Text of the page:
The making of a healthy soil

“Soil health” is a popular topic, but Les Henry says the fine points are mostly spin

We hear a lot about soil soil health these days so thought I should brush up on the literature. To give the punch line first: in my opinion it is mostly spin.

Any introductory course or soils textbook starts by picking a hypothetical pound of ground and revealing the basics.

  1. Soil is half solids and half pore space.
  2. In a healthy soil, ready to grow plants, half the pore space is occupied by water and half by air (FC = Field Capacity). The plants suck the water until the soil sucks back so hard the plants croak (PWP = Permanent Wilting Point). It is the water held between FC and PWP that determines how much crop we can grow.
  3. The solids are 95 per cent mineral and five per cent organic. That five per cent organic is what separates soils from rock. The organic fraction is also living, teaming with billions of microscopic bugs and bigger things that we can see, like earthworms. (Recent work is learning much about the microscopic critters but precious little about what we see).

The next lesson in soils is about how Mother Nature turns geologic materials into soil. The five Soil Forming Factors are:

  1. Parent Material (PM): the geologic starting point.
  2. Climate: the rain, snow, wind, heat and cold that wear away at the PM.
  3. Topography: the lay of the land determines how the water runs around on and in the soil.
  4. Vegetation: the plants and other biologicals add the Organic Matter (OM) and life.
  5. Time: all of the above act for various amounts of geologic times. Soils are much like people. When young they are vibrant and resilient, when old they can be “washed up” and in need of help. Our soils are young.
  6. Mankind: when talking about soil health we are really talking about the sixth soil forming factor — that is what we farmers do to make a soil better or suck out the productive juices.

When talking about soil health we are really talking about how our farming practices are making a soil better or worse for future crop growth. In the 1960 and ’70s we talked about soil productivity. By the 1990s soils types discussed and defined soil quality and now the buzzword is “soil health.”

To my way of thinking “soil health” is simply the ability to grow a profitable crop while maintaining the ability to do the same down the road, while not messing with our neighbours or other parts of the environment we jointly occupy and value.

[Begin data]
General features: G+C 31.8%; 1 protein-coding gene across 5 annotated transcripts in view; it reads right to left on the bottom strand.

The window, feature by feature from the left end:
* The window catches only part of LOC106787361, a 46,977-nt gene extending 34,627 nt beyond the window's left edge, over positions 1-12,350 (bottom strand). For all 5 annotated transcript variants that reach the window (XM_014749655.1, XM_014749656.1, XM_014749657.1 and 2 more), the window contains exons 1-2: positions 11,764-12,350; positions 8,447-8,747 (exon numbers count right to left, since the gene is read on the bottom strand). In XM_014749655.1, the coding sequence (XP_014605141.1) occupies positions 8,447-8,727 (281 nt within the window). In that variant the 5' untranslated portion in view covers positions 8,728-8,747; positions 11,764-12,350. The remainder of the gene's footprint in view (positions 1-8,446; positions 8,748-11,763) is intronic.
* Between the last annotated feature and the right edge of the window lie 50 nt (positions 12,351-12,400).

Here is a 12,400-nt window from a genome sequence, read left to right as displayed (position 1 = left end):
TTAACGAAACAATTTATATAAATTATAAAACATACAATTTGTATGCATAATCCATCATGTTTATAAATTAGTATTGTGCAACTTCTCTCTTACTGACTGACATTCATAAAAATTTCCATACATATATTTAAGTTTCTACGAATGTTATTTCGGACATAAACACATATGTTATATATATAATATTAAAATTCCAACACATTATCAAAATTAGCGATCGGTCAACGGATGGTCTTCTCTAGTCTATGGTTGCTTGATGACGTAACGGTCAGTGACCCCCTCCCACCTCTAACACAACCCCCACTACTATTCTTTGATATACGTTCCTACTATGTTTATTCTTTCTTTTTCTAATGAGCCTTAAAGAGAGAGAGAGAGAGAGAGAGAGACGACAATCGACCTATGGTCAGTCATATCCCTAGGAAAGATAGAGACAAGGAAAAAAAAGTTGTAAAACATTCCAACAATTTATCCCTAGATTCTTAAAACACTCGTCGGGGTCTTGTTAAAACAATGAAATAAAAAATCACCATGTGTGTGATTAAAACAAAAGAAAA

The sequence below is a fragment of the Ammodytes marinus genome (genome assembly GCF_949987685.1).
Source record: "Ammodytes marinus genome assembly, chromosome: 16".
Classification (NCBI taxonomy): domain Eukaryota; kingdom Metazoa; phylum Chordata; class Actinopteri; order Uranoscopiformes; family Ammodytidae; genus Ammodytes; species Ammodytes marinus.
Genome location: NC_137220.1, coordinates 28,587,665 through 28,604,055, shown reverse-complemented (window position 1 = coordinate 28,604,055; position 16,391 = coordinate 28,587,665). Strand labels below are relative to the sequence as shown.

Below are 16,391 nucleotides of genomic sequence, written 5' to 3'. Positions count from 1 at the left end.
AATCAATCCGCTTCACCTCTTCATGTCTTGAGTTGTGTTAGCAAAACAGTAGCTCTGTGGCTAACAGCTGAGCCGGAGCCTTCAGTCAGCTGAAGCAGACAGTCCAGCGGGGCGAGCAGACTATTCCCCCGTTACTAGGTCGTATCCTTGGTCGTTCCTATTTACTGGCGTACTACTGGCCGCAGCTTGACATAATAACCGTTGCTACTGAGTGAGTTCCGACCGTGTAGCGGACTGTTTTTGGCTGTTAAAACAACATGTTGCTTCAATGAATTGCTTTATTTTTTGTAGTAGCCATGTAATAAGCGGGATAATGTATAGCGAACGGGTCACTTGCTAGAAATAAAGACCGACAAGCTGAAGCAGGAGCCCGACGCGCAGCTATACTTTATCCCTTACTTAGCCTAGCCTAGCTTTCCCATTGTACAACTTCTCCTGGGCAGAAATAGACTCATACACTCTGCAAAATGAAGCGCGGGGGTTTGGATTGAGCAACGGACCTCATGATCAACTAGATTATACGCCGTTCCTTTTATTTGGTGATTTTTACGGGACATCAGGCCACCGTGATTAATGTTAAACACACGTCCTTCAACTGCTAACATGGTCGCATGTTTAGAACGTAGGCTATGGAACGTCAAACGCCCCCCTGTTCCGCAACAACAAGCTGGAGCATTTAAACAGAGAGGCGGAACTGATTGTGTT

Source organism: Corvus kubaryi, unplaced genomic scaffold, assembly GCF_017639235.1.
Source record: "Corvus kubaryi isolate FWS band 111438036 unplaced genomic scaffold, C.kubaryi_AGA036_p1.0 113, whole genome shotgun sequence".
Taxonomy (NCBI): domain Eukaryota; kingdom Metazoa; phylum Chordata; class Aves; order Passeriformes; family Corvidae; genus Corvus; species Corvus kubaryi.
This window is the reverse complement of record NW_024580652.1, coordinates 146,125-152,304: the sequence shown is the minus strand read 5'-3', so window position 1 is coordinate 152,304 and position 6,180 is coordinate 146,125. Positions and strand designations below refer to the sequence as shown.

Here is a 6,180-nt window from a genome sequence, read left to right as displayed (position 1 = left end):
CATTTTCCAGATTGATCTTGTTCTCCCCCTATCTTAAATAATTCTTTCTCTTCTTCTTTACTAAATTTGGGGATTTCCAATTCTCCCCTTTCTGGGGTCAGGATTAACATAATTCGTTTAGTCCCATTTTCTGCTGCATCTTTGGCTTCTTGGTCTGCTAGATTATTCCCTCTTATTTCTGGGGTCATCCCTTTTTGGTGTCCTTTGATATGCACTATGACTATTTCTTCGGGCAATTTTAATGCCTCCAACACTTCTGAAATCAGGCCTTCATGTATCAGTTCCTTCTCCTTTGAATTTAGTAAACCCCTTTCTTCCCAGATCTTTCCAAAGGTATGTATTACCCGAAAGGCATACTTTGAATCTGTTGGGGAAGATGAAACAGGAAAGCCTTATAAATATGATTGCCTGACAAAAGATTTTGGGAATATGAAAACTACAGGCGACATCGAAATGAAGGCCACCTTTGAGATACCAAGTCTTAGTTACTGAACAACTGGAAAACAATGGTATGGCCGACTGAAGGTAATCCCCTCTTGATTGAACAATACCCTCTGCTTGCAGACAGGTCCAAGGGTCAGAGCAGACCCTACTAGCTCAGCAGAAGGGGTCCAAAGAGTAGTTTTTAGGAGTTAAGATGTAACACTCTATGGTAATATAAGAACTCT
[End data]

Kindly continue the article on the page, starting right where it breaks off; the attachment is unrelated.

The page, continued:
Cornell (university) 
soil health test

Whenever I see Cornell my ears perk up. The soil science textbook I used as a student and professor and still use is The Nature and Properties of Soils now in its 14th edition. Cornell University at Ithaca, New York played a major role in that textbook through the years. Nyle C. Brady was senior author for years and just went to his eternal reward November 24, 2015 at age 95.

The Cornell Soil Health Test is designed for crop production in New York State and considers the following:

Physical Tests:

  • Soil Texture: Every soil sample at the former U. of S. lab from Day 1 had texture as the first test.
  • Available Water Capacity: depends on soil texture to large degree.
  • Compaction: soil 
penetrometer readings.
  • Soil Structure: (aggregate) stability.

Biological Tests:

  • Organic Matter
  • Active Carbon: how active 
are the bugs?
  • Root Health: this is a “less is better test.” Yes, it is a measure of root disease not roots themselves.
  • Potentially Mineralizable N: this is the “biggie” missing in our current soil testing. I have been bugging about it for years, and think there is now some headway being made.

Chemical Tests:

  • pH
  • Available P, K and Micronutrients.

Chemical tests are about the same every-where and many of the other “tests” are factors that are a function of the soil itself.

A trip to Israel

A recent (October, 2015) scientific paper from the main U.S. soils journal talked about mapping soil health over a large agriculturally important area in Israel. It was 9,500 acres and they took four-inch soil samples from 130 spots in the area and measured a dozen soil properties.

The soils are high lime clay soils with low organic matter (about one per cent C), high pH (8) and no salinity.

The data was subjected to complex mathematics.

The math gave a soil index which they related to NDVI (normalized difference vegetation index: that is to say “ How Green is my Valley”). They found a significant correlation between the soil index and the NDVI. Significant simply means that there is a good probability that the two are related. But the Soil Health index only explained about 25 per cent of the variation in the NDVI.

Anyway, I used my computer to take a quick virtual flight to northern Israel and visit the site they reported (by latitude and longitude). I found it to be a pivot irrigated site with some small fields of surface irrigation. In the centre of the study area there are many reservoirs that capture the winter rains for use in the summer.